Sacramento Kings NBA Mock Draft Roundup

Leading up to the 2023 NBA Draft, we will update our Sacramento Kings Mock Draft Roundup showing picks for the Sacramento Kings from several prominent sites and draft analysts.

The following are picks in recent mock drafts for the Kings:

The Rookie Wire — Cody Taylor (5/19)

24. G.G. Jackson, South Carolina

Jackson proved a great scorer this past season at South Carolina with his ability to create for himself and emerged as a strong creator and playmaker on offense. He was fifth in the country in scoring among first-year players (15.4) and had the most 20-point games (11) by a Gamecocks freshman since the team joined the SEC in 1991. He is projected to go in this range and would be a good addition to a Kings roster that could use more scoring.

CBS Sports — Gary Parrish (5/17)

24. Jaime Jaquez Jr., UCLA

Jaquez should enter the NBA at the age of 22 ready to contribute immediately. He's not going to wow anybody in individual workouts or test off the charts, but there are a lot of reasons to believe he has the stuff to be, at worst, an impactful role player on a winning team for many years to come.

Sporting News — Kyle Irving (5/17)

24. Colby Jones, Xavier

After snapping the longest active playoff drought in North American pro sports this past season, the Kings will look to build on that momentum next year. Jones is the type of NBA-ready prospect who could plug and play a variety of roles for Sacramento.

He has great positional size for a lead guard, he's a savvy passer and decision-maker, and he's improved his 3-point shooting stroke, converting 39.1 percent of his attempts from deep this season (compared to 29.2 percent as a sophomore). Jones is a jack-of-all-trades on both ends of the floor, doing whatever it takes to win games. He would thrive on an unselfish team like the Kings.

The Athletic — Sam Vecenie (5/16)

24. Sidy Cissoko, G League Ignite

The Scout: Cissoko is a young player who improved in many respects over his time with the G League Ignite this past season. He's a 6-7 wing with some point guard skills and an enormous 220-pound frame that looks like it will continue to age well. More than that, Cissoko thrived on the defensive end. Playing at a high professional level for the first time in his career, he was a switchable player who played with real physicality on that end. He's quick and hard to power through because of his frame. He has good rotational instincts. Ultimately, Cissoko needs to fix his jumper, and that will be the key to his game. He averaged 11.6 points and mostly did his damage in transition, where he can be a bit of a freight train when he gets downhill. But he made only 31.4 percent of his 3s, and he'll need to make some real mechanical tweaks in the next few years.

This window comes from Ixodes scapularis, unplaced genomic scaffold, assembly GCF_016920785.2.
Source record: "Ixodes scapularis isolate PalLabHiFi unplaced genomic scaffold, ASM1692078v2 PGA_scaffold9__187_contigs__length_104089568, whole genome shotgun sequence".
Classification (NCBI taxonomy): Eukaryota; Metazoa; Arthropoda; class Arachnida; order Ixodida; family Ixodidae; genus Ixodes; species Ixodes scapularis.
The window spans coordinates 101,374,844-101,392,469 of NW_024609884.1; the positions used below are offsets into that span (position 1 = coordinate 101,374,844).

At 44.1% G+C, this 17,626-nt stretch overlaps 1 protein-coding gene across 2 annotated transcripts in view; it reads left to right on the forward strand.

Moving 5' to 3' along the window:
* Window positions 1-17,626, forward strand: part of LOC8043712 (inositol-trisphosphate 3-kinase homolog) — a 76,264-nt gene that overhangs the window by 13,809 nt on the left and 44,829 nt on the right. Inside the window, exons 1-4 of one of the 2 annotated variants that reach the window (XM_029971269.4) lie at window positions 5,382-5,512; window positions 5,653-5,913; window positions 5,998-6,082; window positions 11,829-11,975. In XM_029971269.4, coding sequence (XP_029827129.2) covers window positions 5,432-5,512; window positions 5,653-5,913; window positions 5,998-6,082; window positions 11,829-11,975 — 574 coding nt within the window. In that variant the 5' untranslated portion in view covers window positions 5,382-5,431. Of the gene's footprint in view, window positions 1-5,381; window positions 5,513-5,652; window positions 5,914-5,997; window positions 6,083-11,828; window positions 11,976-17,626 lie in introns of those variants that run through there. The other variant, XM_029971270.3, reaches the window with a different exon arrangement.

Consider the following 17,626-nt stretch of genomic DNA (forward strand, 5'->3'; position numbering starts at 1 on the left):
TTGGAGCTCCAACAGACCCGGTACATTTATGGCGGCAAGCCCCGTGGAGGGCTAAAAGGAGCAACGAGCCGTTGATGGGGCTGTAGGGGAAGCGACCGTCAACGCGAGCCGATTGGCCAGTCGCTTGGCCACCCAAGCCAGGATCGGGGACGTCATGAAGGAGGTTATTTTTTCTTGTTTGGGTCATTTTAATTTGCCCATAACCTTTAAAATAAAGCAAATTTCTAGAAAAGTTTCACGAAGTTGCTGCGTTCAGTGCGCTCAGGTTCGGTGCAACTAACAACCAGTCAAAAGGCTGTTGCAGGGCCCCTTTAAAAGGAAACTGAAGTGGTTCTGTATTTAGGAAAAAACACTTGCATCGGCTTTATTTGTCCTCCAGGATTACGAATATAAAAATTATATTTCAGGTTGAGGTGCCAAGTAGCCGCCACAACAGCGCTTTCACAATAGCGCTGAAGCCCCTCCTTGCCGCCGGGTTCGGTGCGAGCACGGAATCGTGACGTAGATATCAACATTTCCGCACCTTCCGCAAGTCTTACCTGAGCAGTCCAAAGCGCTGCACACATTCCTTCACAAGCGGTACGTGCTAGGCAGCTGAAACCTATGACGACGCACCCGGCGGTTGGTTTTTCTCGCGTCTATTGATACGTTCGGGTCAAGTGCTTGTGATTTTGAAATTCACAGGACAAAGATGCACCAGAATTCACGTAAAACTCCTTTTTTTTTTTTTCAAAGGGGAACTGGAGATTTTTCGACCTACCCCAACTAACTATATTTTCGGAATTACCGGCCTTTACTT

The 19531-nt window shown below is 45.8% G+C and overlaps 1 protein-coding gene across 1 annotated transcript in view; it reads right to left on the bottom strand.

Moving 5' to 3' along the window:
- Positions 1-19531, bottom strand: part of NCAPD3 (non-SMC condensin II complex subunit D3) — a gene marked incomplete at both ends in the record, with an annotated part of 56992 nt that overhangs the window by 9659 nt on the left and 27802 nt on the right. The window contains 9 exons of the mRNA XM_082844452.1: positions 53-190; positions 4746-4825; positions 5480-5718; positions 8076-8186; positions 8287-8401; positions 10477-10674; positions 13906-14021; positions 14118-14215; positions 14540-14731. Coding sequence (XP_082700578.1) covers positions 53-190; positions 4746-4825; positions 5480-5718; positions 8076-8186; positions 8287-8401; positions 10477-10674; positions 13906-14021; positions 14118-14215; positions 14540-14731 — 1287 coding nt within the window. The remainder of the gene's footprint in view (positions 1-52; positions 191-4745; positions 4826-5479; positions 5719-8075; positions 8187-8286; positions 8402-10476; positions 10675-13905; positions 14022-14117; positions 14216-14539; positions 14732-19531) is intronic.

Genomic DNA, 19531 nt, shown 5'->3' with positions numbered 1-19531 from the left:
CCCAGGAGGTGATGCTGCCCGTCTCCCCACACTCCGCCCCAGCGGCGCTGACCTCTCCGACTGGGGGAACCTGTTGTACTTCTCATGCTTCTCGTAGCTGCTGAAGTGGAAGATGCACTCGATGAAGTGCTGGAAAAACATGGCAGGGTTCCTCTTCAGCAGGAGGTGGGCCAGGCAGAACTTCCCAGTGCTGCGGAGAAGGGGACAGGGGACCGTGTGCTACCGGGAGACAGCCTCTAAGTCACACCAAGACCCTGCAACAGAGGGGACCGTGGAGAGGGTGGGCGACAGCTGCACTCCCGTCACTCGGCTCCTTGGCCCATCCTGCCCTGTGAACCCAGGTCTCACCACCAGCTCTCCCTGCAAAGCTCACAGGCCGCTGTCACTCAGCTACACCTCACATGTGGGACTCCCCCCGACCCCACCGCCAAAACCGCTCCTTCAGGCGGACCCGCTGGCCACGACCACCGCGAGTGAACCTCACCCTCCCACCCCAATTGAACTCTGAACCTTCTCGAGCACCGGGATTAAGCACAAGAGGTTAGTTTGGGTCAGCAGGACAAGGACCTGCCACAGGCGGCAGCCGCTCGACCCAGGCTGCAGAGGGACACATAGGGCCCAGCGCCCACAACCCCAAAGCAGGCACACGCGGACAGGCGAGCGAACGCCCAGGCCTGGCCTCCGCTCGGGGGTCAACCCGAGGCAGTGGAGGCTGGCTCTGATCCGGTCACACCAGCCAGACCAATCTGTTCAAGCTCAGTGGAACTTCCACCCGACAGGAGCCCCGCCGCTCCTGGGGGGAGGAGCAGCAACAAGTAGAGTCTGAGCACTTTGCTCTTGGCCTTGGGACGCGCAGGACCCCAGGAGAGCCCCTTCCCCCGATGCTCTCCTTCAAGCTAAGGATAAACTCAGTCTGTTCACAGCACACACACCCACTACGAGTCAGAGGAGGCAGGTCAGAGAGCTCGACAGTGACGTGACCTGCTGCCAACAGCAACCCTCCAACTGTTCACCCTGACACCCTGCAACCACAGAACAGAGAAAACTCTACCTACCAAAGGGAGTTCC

The Fit: The Kings need guys who profile long term as multi-positional defenders. De'Aaron Fox and Davion Mitchell were strong on defense this season but are too small to guard up the lineup. Kevin Huerter, Malik Monk and Keegan Murray aren't difference-makers on that end, and Harrison Barnes hits free agency this offseason. Cissoko would be a nice developmental player for them to have in the system who could give them a real boost once he's ready to play.

Yahoo! Sports — Krysten Peek (5/16)

24. Brice Sensabaugh, Ohio State

Sensabaugh plays bigger than his 6-6 frame and is a hard-nosed wing who will bury smaller guards on the block if they let him get the inside position. He's a little bit of a streaky shooter from behind the arc and found more success in the catch-and-shoot as opposed to taking players off the dribble. The freshman averaged 16.3 points and 5.4 rebounds during his one year at Ohio State.

Bleacher Report — Jonathan Wasserman (5/16)

24. Kris Murray, Iowa

While the Kings could see benefits to adding Keegan's twin brother, Kris' off-ball scoring and improved shot-making warrants consideration from all teams in the late teens and 20s. His game is similar to last year's No. 4 overall pick, with Kris offering the same type of spot-up and movement shooting, transition offense and overall opportunistic scoring.

SB Nation — Ricky O'Donnell (5/16)

24. Kobe Bufkin, Michigan

Bufkin closed the season on a tear for Michigan to win himself new fans among NBA evaluators as a sophomore who is younger than a lot of the top freshmen in this draft. The 6'4 guard is slippery with the ball in his hands, combining impressive change of pace with an advanced finishing package around the basket. He's a solid shooter — 35.5 percent from three, 85 percent from the foul line — and has really quick hands defensively despite a thin frame. He feels like one of the more well-rounded guard prospects in this class if he can continue to develop off-the-ball while adding strength.

CBS Sports — Kyle Boone (5/16)

24. Trayce Jackson-Davis, Indiana

Big men who don't shoot 3-pointers don't pop off the page as definite first-rounders, and yet Jackson-Davis by most measures appears to be an anomaly. He's a dominant interior scorer and rebounder who shows great touch and makes great plays as a passer.

For the Win — Bryan Kalbrosky (5/16)

24. Terquavion Smith, NC State

NC State's Terquavian Smith was arguably the most surprising player to withdraw from the 2022 NBA Draft and return to school. As a sophomore, he finished tied for the second-most unassisted 3-pointers per game among all high-major players, per CBB Analytics.

During his second year playing college basketball, he also made strides as a playmaker. But his scoring efficiency dropped, unfortunately, which he will need to fix at the next level.

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